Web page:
The first white settlers in the Boyne Valley referred to a large permanent aboriginal camp on Raggote Creek. Their lands extended along the river between the Boyne and Many Peaks Ranges, downstream to within a few miles of the coast and upstream to The Bluff. Beyond this point a related tribe of several hundred individuals had camps around the numerous waterholes paralleling the river. One hole was called Euboba. The name remains as Ubobo, the adaptation used in 1899 by W.A.F. McDonald to name his 4000-acre selection.
Little is recorded of the life of these people but in less than thirty years their populations were decimated. McDonald (1988) reports, “The Toolooa, which still numbered about 700 in 1854, had dwindled to forty-three in 1882. The Byelee in the same period were reduced from 300 to thirty-two.” Source: http://boynevalley.org.au/history/
Goldmining in 1853. Rail in 1910. Soldier settler blocks in 1920s. All these activities would indicate that the forests were Dairy industry, which went bust from drought in the 1970s. Like most Queensland towns beautiful giant forests were probably chopped down for fuel and wood export and to build those cute little houses you see in Queensland that are too expensive to replicate now, due to lack of wood. In the 1970s a huge drought, possibly related to removal of the trees, ended the dairy industry.
In 1985, after a succession of dams and weirs, each bigger than the last, the land was inundated by the Awoonga Dam to meet Gladstone’s growing water demands. In 2014 housing is unaffordable to anyone with an income less than $80,000 p.a., according to the Property Council of Australia, which engineered this situation. It demands 'more land release' (but not less immigration). This is typical of the Property Council who are major investors in population growth, which the rest of us all pay for in rising housing prices, power prices etc.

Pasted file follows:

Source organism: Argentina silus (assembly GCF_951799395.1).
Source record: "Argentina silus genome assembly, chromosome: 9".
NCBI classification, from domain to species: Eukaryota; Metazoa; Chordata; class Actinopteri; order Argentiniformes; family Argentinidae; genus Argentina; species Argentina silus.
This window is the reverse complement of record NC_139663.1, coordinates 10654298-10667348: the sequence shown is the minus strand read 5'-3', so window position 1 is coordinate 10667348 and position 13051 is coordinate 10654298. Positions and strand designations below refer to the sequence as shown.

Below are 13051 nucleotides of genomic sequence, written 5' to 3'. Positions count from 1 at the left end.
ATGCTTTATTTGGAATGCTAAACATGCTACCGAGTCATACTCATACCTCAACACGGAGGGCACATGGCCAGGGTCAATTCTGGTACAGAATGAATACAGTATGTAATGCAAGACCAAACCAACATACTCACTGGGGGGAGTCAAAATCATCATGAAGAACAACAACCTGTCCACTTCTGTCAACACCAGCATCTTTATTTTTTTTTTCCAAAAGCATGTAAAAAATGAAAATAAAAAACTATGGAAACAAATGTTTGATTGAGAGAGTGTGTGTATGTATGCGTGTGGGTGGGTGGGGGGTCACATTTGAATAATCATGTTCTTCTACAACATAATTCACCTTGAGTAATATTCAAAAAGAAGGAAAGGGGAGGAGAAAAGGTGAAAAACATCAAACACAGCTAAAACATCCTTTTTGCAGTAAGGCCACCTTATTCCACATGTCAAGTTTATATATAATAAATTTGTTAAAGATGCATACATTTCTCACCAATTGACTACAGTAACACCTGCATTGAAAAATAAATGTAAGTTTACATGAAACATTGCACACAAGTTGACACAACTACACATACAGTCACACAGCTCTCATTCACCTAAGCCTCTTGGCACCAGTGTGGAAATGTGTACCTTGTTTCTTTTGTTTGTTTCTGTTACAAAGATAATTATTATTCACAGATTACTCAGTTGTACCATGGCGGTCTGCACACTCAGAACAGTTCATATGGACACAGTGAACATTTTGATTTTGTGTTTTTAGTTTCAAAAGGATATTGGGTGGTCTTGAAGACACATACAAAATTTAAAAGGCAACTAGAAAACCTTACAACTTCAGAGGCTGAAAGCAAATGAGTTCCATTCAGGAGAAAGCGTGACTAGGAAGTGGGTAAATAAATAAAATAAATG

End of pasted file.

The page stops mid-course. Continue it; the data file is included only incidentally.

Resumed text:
What a species! I should say, What a system! Because the Australian Aborigines are the same species, but didn't have the same system. The British system is kind of like a wrecking ball that has an inexhaustible supply of fuel and people. See, "Demography, Territory and Law2: Land-tenure and the Origins of Capitalism in Britain" The Aboriginal system seems to have been steady state. See, on steady state land-tenure and political sytems Demography, Territory & Law: Rules of Animal and Human Populations (2013) They probably didn't even burn much, if any, forest. See "Video lecture: Did Australian Aboriginals burn the bush as we are told? Joel Wright, "The language of fire." "
Finally, although the government admits that about 62,000 people are outside of its 'control', the real problem is more like 240,000 planned invited economic immigrants who are outside Australians' democratic control. Most Australians have no idea of this number and how it is mounting up, year by year, with the Property Council of Australia and other growth lobbyists, constantly pushing to increase this number, which is three times the size of average annual net immigration from the 1960s to the 1990s. For more information on Australia's immigration history (and a comparison with France) see http://researchbank.swinburne.edu.au/vital/access/services/Download/swin:7395/SOURCE7